One of the E-1 visa requirements is that the trade is principally between the U.S. and a treaty country. This means, that more than 50% of the total volume of the international trade must be between the U.S. and the treaty country. For example, if a company has trade that was the sale of computers and the sales for year were $1,000,000, at least $500,000 of the trade (or sales of computer) would have to be between the U.S. and the Treaty country in order to qualify for an E-1 visa.
What about the remainder of the trade, are there any restrictions?
The remainder of the trade may be either with other countries or can be a domestic trade. For example, in the above example, it would be fine if $250,000 of the revenue was made up of domestic sales and $250,000 was made up of sales to a non-treaty country. Please note that the domestic trade conducted in your treaty country is not relevant for the calculation of international trade.
However, some authorities suggest that domestic U.S. trade (trade that takes place entirely in the U.S.) is counted against the trader when calculating the percentage on international trade between the U.S. and the treaty country. For example, in the above example, the $250,000 in sales in the example above, would be used in the total trade number of $1,000,000 in order to see if the company reached the 50% mark.
How should I calculate the trade?
When calculating the international trade, you should calculate the trade conducted by the treaty trader (this can be either individual or a business entity) who is seeking an E-1 visa classification and the U.S.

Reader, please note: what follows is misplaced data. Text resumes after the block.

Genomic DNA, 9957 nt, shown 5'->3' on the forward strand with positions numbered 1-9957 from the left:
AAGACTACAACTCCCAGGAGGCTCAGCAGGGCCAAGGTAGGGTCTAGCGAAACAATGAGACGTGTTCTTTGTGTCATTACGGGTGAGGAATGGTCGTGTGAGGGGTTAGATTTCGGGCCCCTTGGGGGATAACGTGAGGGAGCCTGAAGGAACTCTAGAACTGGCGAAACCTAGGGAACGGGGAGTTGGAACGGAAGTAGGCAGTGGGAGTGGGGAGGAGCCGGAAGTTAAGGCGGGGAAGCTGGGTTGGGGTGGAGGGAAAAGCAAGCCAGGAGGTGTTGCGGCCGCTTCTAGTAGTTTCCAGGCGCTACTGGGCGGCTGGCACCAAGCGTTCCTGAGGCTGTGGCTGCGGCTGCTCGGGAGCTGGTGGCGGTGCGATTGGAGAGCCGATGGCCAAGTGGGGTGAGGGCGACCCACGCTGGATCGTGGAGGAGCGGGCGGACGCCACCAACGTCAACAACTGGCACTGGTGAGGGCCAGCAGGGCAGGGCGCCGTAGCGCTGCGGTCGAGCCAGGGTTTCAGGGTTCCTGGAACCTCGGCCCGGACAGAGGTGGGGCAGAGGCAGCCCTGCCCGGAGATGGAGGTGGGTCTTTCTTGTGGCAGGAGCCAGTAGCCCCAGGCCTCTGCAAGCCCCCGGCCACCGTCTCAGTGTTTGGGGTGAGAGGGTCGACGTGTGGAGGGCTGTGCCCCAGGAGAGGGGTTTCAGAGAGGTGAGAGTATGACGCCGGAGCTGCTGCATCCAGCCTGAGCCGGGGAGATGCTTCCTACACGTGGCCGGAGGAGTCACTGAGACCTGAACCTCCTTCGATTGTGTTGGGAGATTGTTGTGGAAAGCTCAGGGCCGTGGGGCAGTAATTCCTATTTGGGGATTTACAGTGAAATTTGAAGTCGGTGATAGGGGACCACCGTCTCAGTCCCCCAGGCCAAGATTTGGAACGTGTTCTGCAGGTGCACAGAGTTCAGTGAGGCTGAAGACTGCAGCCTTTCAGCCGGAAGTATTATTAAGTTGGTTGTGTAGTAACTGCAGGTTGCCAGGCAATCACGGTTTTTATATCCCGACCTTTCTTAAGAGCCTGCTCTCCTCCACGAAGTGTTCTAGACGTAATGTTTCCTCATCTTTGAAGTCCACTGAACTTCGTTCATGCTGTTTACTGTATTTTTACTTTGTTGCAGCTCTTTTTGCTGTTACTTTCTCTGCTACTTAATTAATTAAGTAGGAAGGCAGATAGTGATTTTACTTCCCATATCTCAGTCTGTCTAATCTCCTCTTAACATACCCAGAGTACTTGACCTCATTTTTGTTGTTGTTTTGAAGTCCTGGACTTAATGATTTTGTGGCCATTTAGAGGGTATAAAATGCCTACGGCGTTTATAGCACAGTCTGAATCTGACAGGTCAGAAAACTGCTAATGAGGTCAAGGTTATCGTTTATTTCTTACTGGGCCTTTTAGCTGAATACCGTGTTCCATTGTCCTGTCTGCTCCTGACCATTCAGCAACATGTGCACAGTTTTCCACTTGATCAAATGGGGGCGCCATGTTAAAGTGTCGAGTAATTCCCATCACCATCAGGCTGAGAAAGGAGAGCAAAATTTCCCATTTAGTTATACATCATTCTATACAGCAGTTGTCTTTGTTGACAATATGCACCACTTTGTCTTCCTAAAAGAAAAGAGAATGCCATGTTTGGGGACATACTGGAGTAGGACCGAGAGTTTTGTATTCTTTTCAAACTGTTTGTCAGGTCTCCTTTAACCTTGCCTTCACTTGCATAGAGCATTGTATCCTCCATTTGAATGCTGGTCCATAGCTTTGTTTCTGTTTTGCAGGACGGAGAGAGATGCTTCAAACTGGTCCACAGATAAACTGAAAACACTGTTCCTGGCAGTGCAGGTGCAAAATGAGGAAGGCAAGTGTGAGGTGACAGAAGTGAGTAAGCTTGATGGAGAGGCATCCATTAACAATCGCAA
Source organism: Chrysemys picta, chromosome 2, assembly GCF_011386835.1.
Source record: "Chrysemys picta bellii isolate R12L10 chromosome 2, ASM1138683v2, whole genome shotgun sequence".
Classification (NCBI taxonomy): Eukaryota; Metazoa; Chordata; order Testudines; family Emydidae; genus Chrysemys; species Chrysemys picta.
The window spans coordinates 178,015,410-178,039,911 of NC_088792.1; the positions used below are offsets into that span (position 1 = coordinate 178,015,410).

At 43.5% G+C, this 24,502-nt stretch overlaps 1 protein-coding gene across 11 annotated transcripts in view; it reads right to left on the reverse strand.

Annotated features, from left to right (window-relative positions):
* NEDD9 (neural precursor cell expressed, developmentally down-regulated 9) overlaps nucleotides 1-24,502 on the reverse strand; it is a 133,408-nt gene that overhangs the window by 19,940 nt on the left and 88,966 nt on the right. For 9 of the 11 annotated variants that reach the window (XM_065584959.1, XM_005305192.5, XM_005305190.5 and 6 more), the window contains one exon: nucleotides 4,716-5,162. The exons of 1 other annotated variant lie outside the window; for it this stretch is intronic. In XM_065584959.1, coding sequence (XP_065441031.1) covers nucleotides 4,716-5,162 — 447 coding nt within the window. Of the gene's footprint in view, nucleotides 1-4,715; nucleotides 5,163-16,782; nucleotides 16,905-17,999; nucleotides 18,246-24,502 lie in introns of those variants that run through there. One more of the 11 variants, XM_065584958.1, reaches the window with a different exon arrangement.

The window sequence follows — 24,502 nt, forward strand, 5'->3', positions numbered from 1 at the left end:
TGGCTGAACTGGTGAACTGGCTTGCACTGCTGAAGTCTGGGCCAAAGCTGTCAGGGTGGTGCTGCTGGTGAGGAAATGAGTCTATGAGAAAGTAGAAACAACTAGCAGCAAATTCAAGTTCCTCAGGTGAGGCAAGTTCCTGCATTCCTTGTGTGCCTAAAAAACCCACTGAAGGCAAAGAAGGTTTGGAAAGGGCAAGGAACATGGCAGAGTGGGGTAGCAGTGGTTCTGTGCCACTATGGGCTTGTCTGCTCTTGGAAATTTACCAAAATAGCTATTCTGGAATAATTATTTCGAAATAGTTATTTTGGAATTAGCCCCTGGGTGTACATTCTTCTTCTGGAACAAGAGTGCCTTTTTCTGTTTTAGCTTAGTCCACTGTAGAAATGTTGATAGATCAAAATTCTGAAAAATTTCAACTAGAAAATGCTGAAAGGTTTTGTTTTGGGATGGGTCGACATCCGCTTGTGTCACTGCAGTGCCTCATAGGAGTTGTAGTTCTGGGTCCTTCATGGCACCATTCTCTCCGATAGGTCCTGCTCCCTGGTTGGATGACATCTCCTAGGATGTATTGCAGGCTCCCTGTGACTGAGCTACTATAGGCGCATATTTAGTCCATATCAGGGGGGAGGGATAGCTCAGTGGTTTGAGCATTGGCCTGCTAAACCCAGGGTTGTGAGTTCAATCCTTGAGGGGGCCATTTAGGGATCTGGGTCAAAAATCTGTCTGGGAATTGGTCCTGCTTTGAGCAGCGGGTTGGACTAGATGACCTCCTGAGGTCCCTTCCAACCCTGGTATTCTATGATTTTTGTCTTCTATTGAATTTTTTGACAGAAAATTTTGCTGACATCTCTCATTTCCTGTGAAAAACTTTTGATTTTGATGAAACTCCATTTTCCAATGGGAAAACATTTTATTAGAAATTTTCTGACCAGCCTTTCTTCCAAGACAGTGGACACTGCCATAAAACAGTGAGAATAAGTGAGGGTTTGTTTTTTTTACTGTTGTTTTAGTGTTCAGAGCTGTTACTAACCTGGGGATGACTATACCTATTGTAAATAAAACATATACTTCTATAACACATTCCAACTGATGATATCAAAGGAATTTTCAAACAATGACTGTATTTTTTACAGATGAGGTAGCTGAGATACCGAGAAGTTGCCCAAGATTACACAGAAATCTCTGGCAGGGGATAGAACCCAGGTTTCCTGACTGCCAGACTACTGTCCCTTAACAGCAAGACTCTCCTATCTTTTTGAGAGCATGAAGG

When calculating the trade for E-1 visa purposes, it is extremely important to distinguish between a branch and a subsidiary.
Branch is not a separate legal entity and is a part of the entity usually in the Treaty country. Therefore, when calculating trade of a branch, you have to look at trade conducted by the entire entity of which the branch is a part.
On the other hand, subsidiary is a separate legal entity. When calculating trade of a subsidiary, you only have to look at trade conducted by the subsidiary.
Please see our blog post on whether you need a Business Plan for E-1 visa when you click here.
Please see our blog post on whether your business in your home country has to continue after you get an E-1 visa when you click here.
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